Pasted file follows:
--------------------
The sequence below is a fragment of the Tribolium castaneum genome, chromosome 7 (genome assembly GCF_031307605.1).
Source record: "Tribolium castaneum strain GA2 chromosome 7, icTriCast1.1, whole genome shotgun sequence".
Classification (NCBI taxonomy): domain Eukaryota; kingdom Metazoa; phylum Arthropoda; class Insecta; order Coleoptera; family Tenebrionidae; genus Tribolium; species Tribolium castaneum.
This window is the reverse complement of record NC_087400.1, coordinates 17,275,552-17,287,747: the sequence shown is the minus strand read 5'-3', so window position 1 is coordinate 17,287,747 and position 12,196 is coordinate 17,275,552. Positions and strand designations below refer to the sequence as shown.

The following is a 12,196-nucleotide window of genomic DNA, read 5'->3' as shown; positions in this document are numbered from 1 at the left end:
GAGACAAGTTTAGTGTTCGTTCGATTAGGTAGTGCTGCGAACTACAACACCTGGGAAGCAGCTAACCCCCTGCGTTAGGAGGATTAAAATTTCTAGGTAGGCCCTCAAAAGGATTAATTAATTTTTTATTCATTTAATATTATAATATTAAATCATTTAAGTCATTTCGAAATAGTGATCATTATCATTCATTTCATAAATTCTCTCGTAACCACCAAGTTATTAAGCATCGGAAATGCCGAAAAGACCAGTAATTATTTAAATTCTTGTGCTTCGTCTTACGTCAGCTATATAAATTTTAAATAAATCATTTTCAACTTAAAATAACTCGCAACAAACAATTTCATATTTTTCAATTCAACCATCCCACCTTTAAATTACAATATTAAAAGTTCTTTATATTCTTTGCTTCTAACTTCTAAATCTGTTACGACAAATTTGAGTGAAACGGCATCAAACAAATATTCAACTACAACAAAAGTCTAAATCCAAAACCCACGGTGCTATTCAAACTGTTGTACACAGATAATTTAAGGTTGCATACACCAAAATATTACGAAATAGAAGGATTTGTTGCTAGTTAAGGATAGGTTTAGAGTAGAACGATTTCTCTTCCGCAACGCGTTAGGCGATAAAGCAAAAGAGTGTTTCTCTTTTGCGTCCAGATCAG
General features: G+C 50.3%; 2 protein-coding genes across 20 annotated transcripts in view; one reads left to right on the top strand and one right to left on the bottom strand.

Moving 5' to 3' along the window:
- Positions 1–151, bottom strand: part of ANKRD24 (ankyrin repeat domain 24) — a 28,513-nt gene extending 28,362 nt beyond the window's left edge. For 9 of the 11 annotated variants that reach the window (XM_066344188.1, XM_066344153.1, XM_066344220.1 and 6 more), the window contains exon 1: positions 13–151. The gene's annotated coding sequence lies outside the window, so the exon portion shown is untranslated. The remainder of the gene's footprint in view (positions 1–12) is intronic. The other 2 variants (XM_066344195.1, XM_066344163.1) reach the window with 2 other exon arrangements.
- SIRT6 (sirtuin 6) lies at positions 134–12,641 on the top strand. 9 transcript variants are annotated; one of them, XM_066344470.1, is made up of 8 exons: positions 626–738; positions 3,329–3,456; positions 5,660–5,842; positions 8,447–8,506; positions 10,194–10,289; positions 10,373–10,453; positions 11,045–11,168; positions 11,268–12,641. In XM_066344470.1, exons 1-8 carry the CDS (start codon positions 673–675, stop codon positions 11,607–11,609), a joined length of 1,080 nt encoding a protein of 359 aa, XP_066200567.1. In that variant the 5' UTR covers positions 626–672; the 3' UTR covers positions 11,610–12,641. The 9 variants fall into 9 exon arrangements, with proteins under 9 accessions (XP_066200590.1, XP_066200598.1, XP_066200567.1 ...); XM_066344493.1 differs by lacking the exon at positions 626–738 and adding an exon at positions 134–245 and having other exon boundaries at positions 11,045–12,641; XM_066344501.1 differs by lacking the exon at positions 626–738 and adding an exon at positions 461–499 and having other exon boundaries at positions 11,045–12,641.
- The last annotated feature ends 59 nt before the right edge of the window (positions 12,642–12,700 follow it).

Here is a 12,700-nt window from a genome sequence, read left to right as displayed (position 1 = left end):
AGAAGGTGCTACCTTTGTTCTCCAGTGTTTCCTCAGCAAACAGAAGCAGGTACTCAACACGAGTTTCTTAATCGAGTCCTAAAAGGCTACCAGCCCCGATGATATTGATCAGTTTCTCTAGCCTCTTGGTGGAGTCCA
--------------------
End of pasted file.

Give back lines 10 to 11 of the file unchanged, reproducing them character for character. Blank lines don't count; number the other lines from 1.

- SIRT6 (sirtuin 6) lies at positions 134–12,641 on the top strand. 9 transcript variants are annotated; one of them, XM_066344470.1, is made up of 8 exons: positions 626–738; positions 3,329–3,456; positions 5,660–5,842; positions 8,447–8,506; positions 10,194–10,289; positions 10,373–10,453; positions 11,045–11,168; positions 11,268–12,641. In XM_066344470.1, exons 1-8 carry the CDS (start codon positions 673–675, stop codon positions 11,607–11,609), a joined length of 1,080 nt encoding a protein of 359 aa, XP_066200567.1. In that variant the 5' UTR covers positions 626–672; the 3' UTR covers positions 11,610–12,641. The 9 variants fall into 9 exon arrangements, with proteins under 9 accessions (XP_066200590.1, XP_066200598.1, XP_066200567.1 ...); XM_066344493.1 differs by lacking the exon at positions 626–738 and adding an exon at positions 134–245 and having other exon boundaries at positions 11,045–12,641; XM_066344501.1 differs by lacking the exon at positions 626–738 and adding an exon at positions 461–499 and having other exon boundaries at positions 11,045–12,641.
- The last annotated feature ends 59 nt before the right edge of the window (positions 12,642–12,700 follow it).